From shovel ready to sustainability

From the pages of In Business magazine.

With the endless spitfire embedded in the nation’s capital these days, the one issue President Trump and his Democrat detractors are most likely to collaborate on is a potentially massive infrastructure bill. Call it Stimulus 2.0, if you will, but in addition to roads, bridges, airport renovations, and rail improvements, we hope they don’t neglect an opportunity to engage in public-private partnerships to advance the cause of sustainability.

Why not take some of this infrastructure spending to create incentives for building efficiency projects? Why not partner with construction firms to invest in the renovation of the worst energy sucking buildings in cities across the country? True, this is not an example of infrastructure per se, but it would offer some bang for the buck and keep contractors busier than they otherwise would be.

This idea is hardly original on my part. It was articulated five years ago by Brad Binkowski, president of the Madison-based Urban Land Interests, when discussing the efficiency of government buildings. Binkowski felt the federal government missed the boat in the 2009 stimulus bill when it failed to create incentives and partner with contractors to make its own buildings more efficient. The same logic applies to city- and state-owned buildings, but I would go one further and include commercial buildings, as well.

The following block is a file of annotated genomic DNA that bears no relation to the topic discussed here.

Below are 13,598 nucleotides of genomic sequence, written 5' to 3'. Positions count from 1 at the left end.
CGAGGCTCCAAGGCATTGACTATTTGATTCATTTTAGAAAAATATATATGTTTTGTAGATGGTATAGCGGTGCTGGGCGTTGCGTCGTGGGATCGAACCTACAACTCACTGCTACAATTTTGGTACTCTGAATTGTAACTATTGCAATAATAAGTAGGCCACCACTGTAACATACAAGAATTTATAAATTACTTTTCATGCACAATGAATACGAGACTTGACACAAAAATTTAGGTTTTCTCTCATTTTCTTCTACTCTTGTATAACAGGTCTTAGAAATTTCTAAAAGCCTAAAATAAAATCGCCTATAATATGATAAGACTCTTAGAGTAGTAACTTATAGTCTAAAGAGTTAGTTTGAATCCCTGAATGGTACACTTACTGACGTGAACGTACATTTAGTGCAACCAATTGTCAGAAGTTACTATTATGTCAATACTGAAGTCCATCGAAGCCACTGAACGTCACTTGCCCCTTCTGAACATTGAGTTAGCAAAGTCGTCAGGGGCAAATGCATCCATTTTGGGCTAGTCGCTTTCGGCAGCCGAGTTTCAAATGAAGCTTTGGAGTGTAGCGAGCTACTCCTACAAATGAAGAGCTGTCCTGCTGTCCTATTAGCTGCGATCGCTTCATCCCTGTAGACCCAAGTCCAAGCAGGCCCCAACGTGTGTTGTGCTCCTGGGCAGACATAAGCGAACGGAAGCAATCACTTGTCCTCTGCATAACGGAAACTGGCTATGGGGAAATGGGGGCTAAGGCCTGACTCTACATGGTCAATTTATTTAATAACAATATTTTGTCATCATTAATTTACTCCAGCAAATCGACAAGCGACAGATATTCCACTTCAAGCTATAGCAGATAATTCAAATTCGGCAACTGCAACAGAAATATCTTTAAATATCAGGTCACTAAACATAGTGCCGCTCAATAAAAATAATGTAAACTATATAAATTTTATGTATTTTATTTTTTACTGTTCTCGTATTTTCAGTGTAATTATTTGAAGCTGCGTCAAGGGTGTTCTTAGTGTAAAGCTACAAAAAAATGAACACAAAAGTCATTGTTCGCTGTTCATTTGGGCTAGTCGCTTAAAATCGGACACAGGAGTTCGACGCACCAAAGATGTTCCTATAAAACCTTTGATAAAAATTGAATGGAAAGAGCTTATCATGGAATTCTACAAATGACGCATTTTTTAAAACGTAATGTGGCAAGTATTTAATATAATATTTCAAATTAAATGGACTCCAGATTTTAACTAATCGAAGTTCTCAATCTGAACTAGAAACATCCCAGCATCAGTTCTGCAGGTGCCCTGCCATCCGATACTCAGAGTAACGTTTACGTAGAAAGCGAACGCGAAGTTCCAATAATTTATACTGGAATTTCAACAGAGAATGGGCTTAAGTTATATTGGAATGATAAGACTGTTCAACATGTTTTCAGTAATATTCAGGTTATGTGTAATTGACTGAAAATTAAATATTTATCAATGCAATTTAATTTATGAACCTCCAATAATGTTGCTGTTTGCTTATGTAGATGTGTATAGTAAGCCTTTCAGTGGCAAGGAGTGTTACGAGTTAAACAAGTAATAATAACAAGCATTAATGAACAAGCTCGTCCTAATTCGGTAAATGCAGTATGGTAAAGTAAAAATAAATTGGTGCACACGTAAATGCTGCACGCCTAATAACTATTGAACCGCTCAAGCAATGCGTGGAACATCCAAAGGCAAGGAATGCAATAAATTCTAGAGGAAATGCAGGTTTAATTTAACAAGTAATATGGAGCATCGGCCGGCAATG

Based on personal experience, Binkowski can testify that such projects create value for long-term owners. He cited Madison’s U.S. Bank Plaza as a good example because when ULI did the modifications, it took a building that was highly problematic and transformed it. The old building, Binkowski noted, had a very uncomfortable environment for office tenants and consumed extraordinary amounts of energy, but sustainable renovation gave it a new lease on life (sorry).

“In the process, we saved over $800,000 in annual operating costs,” he stated back in 2011. “That’s the kind of thing you have to do.”

While Trump has yet to spell out his plan in detail, he has pledged to deliver to Congress a significant package — somewhere between $500 billion to $1 trillion but likely to be trimmed by budget hawks — sometime this year. Reportedly, it will feature a mix of public and private funding, but the mix that’s even more important is the variety of projects. We hope that variety also includes sustainable building projects.

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